thu 13/05/2021

fiction

Sunjeev Sahota: China Room review - separate, related lives

China Room, Sunjeev Sahota’s third novel, is a familiar, ancestral tale: the story of Mehar, living in late 1929 in rural Punjab, is narrated alongside that of her unnamed descendant in 1999, who has grown up in England. Despite the hardships...

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Lucy Caldwell: Intimacies review - exploring the empty spaces

In the first short story of Lucy Caldwell’s collection Intimacies, “Like This”, one of the worst possible things that could ever happen to a parent occurs. On the spur of a stressful moment in a café, an overloaded mother takes her screaming toddler...

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Andrea Bajani: If You Kept a Record of Sins review - where blame, grief and discovery meet

“I think it happened to you, too, the first time you arrived.” So begins Andrea Bajani’s second novel (Se consideri le colpe, 2007), recently translated from Italian by Elizabeth Harris, with the narrator’s characteristic reserve. “You”, that...

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Edward St Aubyn: Double Blind review - constructing 'cognition literature'

If it weren’t for the warning on the blurb, the first chapter of Double Blind would have you wondering whether you’d ordered something from the science section by mistake. It's a novel that throws its reader in at the deep end, where that end is...

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theartsdesk Q&A: Amina Cain on her first novel and her eternal fascination with suggestion

Amina Cain is a writer of near-naked spaces and roomy characters. Her debut collection of short fiction, I Go To Some Hollow (Les Figues, 2009), located itself in the potential strangeness of everyday thoughts and experience. Her second, Creature (...

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Alice Ash: Paradise Block review - a matrix-like collection that reinvents the short story genre

“Burglar alarms jangled through the empty hallways of Paradise Block.” In this ramshackle, lonely tenement, such alarms might be one’s only company. Yet, in this intricate collection of short stories, the inhabitants’ lives intertwine. Alice Ash’s...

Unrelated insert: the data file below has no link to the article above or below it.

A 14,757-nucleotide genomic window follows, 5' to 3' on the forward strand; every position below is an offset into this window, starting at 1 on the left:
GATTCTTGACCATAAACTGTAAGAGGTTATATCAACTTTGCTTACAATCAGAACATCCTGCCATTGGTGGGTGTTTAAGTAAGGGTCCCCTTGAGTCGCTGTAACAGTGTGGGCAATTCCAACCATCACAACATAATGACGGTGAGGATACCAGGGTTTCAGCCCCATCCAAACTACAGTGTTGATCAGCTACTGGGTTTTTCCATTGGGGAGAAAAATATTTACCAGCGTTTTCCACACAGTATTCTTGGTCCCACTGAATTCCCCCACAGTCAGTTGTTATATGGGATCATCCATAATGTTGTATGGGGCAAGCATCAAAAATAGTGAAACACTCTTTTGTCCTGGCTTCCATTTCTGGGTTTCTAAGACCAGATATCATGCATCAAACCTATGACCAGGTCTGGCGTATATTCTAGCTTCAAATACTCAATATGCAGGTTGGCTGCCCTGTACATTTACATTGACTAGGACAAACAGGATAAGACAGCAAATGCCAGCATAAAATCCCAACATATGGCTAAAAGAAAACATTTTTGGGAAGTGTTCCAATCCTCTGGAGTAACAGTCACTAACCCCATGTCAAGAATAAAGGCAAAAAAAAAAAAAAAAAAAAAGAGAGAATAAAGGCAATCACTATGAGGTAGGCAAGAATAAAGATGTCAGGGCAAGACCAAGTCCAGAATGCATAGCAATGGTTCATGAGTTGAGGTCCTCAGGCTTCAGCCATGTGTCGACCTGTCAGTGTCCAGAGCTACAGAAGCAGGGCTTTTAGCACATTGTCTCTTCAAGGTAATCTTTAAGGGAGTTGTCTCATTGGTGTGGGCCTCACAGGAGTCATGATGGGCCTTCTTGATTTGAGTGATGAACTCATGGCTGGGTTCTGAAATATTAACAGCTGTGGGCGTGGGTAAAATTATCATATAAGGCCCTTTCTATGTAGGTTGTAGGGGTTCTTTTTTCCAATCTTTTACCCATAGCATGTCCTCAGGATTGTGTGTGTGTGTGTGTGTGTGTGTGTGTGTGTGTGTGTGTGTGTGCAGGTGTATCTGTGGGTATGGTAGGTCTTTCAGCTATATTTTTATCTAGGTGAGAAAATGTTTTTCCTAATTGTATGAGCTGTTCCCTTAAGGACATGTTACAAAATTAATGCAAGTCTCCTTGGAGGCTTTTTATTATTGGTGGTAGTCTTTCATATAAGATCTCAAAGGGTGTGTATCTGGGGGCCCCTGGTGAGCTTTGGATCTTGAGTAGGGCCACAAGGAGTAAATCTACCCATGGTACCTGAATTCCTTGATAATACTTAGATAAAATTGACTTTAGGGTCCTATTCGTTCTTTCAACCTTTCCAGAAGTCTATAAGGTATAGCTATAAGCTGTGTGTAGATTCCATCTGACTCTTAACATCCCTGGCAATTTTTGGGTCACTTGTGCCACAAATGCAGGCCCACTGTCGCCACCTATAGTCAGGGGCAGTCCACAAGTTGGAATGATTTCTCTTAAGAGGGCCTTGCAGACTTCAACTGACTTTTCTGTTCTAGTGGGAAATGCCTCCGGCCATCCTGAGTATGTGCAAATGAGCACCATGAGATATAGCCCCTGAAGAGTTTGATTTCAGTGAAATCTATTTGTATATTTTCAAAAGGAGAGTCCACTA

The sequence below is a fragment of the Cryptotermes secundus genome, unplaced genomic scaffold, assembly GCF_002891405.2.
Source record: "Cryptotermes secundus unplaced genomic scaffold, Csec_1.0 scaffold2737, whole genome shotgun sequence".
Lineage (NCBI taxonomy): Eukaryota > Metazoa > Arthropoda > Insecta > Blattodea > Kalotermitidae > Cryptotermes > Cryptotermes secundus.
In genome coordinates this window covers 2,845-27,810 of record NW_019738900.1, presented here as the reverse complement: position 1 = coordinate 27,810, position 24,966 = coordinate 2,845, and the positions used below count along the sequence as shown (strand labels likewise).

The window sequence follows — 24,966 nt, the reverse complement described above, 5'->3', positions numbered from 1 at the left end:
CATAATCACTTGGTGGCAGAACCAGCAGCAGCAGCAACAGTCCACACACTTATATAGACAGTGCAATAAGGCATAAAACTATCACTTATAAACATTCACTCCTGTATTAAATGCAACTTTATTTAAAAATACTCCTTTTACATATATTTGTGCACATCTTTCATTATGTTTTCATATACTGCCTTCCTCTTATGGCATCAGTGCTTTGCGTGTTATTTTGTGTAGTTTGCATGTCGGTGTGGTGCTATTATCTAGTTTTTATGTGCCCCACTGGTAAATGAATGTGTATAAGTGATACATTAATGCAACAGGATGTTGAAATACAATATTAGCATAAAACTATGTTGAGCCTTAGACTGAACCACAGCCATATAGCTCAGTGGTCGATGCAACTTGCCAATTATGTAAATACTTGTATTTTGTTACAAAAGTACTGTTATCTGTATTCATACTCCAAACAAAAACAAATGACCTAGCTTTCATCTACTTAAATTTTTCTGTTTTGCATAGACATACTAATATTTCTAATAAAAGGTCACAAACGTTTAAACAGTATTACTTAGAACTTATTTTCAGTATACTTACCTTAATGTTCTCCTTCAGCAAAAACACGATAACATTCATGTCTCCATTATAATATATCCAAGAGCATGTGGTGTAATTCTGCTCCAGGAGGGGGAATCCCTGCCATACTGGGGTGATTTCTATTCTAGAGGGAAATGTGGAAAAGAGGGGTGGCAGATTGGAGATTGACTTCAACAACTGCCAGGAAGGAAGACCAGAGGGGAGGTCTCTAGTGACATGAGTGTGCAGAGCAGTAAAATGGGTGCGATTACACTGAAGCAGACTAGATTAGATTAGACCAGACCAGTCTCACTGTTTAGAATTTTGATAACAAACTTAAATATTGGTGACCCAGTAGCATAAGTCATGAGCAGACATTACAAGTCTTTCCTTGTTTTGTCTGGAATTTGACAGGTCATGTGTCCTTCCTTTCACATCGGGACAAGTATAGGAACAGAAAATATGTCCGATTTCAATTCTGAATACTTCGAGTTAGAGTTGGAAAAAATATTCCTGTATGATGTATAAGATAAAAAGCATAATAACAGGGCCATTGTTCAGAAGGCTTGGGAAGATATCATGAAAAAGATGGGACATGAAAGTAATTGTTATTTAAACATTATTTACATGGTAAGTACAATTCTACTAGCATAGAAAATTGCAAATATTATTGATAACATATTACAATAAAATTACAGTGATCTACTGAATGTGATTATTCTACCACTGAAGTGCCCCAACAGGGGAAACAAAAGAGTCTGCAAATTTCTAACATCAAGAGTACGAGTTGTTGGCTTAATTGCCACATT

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Raven Leilani: Luster - portrait of the artist as a black millennial woman

One of the finer episodes in Raven Leilani’s startling debut (which contains an embarrassment of fine episodes) comes about halfway through, when Edie, our young, struggling black narrator, starts working as a rider for a “popular in-app delivery...

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George Saunders: A Swim in a Pond in the Rain review – Russian lessons in literature and life

Before he published fiction, George Saunders trained as an engineer and wrote technical reports. The Booker-winning author of Lincoln in the Bardo, and four volumes of short stories, still has a telling fondness for precisely-scaled kits, blueprints...

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Courttia Newland: A River Called Time review - an ethereality check

It is near impossible to imagine what the world would look like today if slavery and colonialism had never existed, let alone to write a book on the subject. Courttia Newland sets himself this daunting task in his latest novel, A River Called Time....

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Roald and Beatrix: The Tail of the Curious Mouse, Sky One review – twinkly tale for troubled times

They say "never meet your heroes". That may be true, but it forms the premise of a new TV drama concerning two of the world’s most famous children’s authors – Beatrix Potter and Roald Dahl – who encounter each other at opposite ends of their life....

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Goran Vojnović: The Fig Tree review - falling apart together as Yugoslavia splits

Seven years ago, at a literary festival in the Croatian port of Pula, I heard Goran Vojnović talk about the vicious petty nationalism that that had poisoned daily life in the republics of former Yugoslavia. At that point the splintering of...

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Don DeLillo: The Silence review - when the lights of technology go out

Don DeLillo’s latest novella, The Silence, has been marketed with an emphasis on its prescience, describing the shocked lacuna of time around a devastating event whose repercussions are yet to be truly felt. It is a compelling short read, but a...

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